Making Commercial Acumen
the Driving Force Behind Your Learning Strategy

Making Commercial Acumen
the Driving Force Behind Your Learning Strategy

Is Commercial Acumen simply another course in your training plan, or is it the goal of your overall learning strategy?

Most will agree that leaders should ensure their people realize the importance of the bigger commercial picture and understand the consequences of everyday decision-making. Still, getting there is not as simple as adding a course to your training plan.

Many of our clients wrestle with the issue of commerciality or commercial acumen for two very good reasons:

– Commercial acumen (or commerciality) is subjective. There’s not a “one size fits all” approach, because it is unique for every business.  

– It’s difficult to know, person-by-person, how commercially savvy your employees are currently. You don’t want to waste money training people on what they already know. Still, there are others who likely need a great deal of training. But how do you assess them individually?  

Overcoming the Inherent Issues of Commercial Acumen Training

Many organizations think of commercial acumen as simply the application of good financial management skills. That’s part of the picture, but that definition certainly misses something: the initiative and insight that can turn a commercially sound decision into a game changer for the business.

Recognizing a need for a strong diagnostic tool for measuring commercial acumen, Kaplan’s financial experts and behavioral scientists created a unique diagnostic approach that aligns your organization’s definition of commercial acumen to the strategic imperatives of your business. After all, what makes for a commercially sound decision in a low margin telecom provider is likely to be viewed very differently in a highly regulated financial services firm.

The Kaplan Commercial Assessment is built around the key drivers or core elements that shape your businesses’ attitudes toward the commercial decisions it wants its employees to make. Is “taking cost out” more or less important than “market savviness” in your business? This tool does the heavy lifting of identifying specific competencies that relate to each driver, allowing us to work with you to further describe what each driver means. The final step is to create scenario-based questions that fully vet the commercial acumen of your people, in the context of your business.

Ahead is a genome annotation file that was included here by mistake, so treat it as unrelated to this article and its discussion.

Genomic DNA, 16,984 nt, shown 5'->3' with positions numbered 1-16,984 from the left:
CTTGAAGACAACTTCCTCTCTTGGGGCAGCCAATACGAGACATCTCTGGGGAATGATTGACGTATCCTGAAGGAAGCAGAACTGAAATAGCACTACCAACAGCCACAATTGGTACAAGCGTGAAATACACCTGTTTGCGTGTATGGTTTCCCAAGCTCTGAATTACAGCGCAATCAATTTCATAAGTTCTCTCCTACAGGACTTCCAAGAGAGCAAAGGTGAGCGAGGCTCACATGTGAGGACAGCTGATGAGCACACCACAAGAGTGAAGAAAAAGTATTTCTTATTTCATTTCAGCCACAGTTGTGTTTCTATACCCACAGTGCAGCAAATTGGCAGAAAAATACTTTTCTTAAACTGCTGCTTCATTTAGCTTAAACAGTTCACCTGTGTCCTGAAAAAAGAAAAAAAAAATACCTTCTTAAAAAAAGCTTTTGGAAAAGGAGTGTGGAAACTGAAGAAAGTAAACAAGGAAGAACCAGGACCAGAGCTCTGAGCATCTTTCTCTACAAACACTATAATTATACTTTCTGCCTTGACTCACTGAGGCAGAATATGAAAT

An assessment like this is valuable because it codifies what your business agrees represents good commercial decision-making and benchmarks which employees are aligned with the business’ commercial thinking. The output can then be used to develop a much more targeted developmental approach, focusing on the areas that matter the most to you and align with your employees’ needs.

Are You Giving Commercial Acumen Enough Weight in Your Training Strategy?

Which brings us to the real point of this post—for most organizations, commercial acumen (or “Finance for Non-Financial Managers”) is simply one of the many courses they offer as part of their overall training curriculum, but it is not an integral part of their learning strategy.

If good decision-making is at the heart of every high-performing enterprise, and if commercial acumen (defined in the way that makes the most sense for your business) is integral to good decision-making, then should this not be the overriding goal or purpose of your entire learning strategy?

Take new hires for example. Building financial awareness and capability from the outset can serve a number of purposes for both the individual and the organization. These new hires may not be making the big strategic decisions yet, but many of the skills that should apply when they manage their personal finances are equally applicable in a business context—whether this is identifying waste, financial planning, or just doing a bit of research before signing on the dotted line. I’ve lost count of the number of times, during the budgeting programs we run for both public and private sector organizations, that we’ve applied the test, “But if this was your money, what would you really do?”

Learn how Kaplan can help you meet your business objectives.

More fundamentally, new hires represent the “fresh eyes” needed to provide a catalyst to challenge the way things are done and support the cultural changes that are needed. However, to challenge effectively, they will need a level of commercial awareness (e.g., the ability to “speak finance”) that will allow them to communicate effectively and increase their likelihood of being heard.

Rather than treat commercial acumen as a discrete skill set to be selected off the menu of programs offered in your corporate training catalog, we should be examining every aspect of our learning strategy to determine the extent to which that strategy is in fact building the right type of commercial acumen for your business. The Kaplan Commercial Assessment provides an articulation of what your business believes is best commercial decision-making practice, and around which you can shape your entire training strategy.

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